I'm writing about whistle blower who discovers that his employer, huge profitable corporation is just a front operation. All their diverse products and services are a sham, and the company is actually making their money from development of a quantum computer. They keep the machine secret and use it to steal money from the banking system.

Assuming some company develops a quantum computer, and are able to keep it secret, could they use it to steal money?

My knowledge about quantum computer is limited. From the articles I've read it uses superposition to break the encryption using Shor's algorithm used by the banks.

Here's the article from IBM

I'm not very knowledgeable about computers, I'm just looking for a plausible setting.

closed as off-topic by Mołot, elemtilas, Vincent, Frostfyre, L.Dutch Nov 16 at 16:00

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  • Explain how a quantum computer works? You can't assume that we know since it isn't really a 'thing' yet. – kingledion Nov 16 at 13:26
  • Welcome to SE! Even if quantum computers work, they are mostly doing what ordinary computers do only faster. Please explain how using this quantum machine helps them - apart from saving a few milliseconds of time which may not be worth the development costs. – chasly from UK Nov 16 at 13:28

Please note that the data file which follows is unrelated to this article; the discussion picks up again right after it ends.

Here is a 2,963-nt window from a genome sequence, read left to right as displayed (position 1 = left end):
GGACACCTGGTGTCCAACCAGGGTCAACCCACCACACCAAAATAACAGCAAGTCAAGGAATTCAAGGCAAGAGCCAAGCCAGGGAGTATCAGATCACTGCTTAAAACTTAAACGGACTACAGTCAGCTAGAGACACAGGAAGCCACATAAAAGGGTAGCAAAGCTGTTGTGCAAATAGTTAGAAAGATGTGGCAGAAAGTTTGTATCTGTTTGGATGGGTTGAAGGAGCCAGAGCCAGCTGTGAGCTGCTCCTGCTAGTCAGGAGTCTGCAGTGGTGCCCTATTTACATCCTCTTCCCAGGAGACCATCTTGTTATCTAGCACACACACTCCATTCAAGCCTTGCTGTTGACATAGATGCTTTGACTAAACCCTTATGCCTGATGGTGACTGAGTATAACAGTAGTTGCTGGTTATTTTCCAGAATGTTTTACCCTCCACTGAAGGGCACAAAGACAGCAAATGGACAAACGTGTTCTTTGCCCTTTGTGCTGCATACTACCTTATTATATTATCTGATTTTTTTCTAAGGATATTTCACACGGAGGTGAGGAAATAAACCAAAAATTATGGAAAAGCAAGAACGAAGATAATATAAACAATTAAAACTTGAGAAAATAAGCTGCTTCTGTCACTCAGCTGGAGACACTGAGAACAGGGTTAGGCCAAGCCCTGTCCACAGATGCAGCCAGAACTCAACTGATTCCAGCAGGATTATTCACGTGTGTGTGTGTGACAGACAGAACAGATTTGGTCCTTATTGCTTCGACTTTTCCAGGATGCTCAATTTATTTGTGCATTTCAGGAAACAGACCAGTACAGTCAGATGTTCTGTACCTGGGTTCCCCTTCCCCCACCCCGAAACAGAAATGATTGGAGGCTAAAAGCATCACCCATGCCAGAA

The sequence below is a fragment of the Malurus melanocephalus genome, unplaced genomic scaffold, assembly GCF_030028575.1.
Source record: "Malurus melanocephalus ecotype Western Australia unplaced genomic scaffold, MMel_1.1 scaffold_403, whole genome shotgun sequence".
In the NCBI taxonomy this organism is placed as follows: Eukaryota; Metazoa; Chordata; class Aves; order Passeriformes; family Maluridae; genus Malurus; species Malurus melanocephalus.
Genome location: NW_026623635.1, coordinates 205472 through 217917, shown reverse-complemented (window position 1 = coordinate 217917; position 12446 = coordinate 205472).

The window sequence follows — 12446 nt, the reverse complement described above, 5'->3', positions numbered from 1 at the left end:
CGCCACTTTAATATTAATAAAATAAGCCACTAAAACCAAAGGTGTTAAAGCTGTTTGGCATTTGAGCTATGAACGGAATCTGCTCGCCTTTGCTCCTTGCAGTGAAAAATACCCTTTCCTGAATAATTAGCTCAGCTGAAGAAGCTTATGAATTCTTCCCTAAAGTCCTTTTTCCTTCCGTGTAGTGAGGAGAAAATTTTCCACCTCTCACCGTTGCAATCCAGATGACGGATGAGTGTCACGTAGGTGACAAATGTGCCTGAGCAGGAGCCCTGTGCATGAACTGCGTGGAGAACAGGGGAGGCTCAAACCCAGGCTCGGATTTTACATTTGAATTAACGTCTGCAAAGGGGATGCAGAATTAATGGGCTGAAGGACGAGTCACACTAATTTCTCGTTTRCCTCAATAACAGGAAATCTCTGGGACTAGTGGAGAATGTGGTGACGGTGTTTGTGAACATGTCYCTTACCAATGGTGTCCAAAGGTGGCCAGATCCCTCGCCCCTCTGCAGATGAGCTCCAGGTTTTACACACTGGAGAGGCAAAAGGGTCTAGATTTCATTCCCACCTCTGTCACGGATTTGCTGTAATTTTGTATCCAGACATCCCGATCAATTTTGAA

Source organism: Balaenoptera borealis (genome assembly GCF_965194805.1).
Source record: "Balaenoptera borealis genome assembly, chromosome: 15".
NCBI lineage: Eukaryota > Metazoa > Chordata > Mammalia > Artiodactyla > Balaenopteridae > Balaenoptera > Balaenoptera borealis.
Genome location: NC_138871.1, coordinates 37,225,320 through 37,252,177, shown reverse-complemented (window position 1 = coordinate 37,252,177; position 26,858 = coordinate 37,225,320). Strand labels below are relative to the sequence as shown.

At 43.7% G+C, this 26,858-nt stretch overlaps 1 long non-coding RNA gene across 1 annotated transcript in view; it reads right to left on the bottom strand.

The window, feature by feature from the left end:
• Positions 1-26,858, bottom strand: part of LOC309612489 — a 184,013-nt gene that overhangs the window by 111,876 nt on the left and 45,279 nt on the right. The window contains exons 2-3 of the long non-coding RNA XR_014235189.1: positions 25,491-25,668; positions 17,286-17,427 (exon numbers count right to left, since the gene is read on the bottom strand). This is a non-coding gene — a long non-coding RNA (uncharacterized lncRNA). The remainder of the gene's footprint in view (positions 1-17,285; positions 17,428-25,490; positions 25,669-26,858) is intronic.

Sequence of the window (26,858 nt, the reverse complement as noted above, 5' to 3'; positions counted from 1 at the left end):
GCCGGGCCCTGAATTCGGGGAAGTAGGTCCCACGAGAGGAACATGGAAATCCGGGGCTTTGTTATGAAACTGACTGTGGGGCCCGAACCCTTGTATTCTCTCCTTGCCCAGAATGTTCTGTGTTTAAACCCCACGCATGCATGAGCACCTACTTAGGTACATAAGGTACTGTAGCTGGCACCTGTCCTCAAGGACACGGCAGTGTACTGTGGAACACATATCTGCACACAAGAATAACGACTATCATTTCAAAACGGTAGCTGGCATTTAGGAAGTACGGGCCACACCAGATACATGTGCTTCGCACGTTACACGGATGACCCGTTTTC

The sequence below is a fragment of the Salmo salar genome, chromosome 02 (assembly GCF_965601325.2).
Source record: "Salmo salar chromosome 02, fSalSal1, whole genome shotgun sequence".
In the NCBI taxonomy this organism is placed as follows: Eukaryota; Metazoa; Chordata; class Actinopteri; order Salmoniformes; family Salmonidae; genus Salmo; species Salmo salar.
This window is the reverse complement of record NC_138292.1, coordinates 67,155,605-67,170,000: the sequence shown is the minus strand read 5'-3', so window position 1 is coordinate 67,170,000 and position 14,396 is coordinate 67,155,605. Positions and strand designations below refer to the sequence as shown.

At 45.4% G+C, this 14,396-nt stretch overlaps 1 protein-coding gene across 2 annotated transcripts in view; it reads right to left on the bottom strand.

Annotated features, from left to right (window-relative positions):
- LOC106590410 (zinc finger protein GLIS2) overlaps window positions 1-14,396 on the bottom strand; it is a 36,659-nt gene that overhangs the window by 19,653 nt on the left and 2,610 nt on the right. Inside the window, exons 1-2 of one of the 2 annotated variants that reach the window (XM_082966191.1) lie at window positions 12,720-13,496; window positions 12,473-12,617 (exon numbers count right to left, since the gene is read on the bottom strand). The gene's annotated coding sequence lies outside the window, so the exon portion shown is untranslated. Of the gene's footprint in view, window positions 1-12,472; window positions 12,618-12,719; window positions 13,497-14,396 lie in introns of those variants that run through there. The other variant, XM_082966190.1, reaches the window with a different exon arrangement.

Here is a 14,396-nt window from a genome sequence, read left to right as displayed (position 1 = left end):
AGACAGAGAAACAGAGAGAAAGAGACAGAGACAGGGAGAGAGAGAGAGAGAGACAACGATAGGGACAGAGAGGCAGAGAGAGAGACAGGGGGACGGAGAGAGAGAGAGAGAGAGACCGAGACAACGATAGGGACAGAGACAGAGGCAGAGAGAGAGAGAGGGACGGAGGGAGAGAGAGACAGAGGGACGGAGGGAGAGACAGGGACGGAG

• Doesn't IBM's article answer your question? They likely know more about quantum computers than anyone here. I'm sorry, I'm just having trouble thinking of what you want the answer to tell you. – kingledion Nov 16 at 13:33
  • @chaslyfromUK From I read , they break the Prime Numbers used in cryptography. How that works I really don't know – yaxig Nov 16 at 13:34
  • @kingledion I would like somebody knowledgeable about communication to answer. IBM is known for touting their own horn many times, and they have a solution to sell. – yaxig Nov 16 at 13:35

For the purposes of this answer I'm going to treat your hypothetical quantum computer's prime benefit as being it's capability to perform conventional computational mathematics in a way that's billions of times faster than a traditional machine. (So you can do things like crack encryption such as RSA very quickly etc)

The fundamental problem here is that if someone had a functioning quantum computer they wouldn't need to steal money.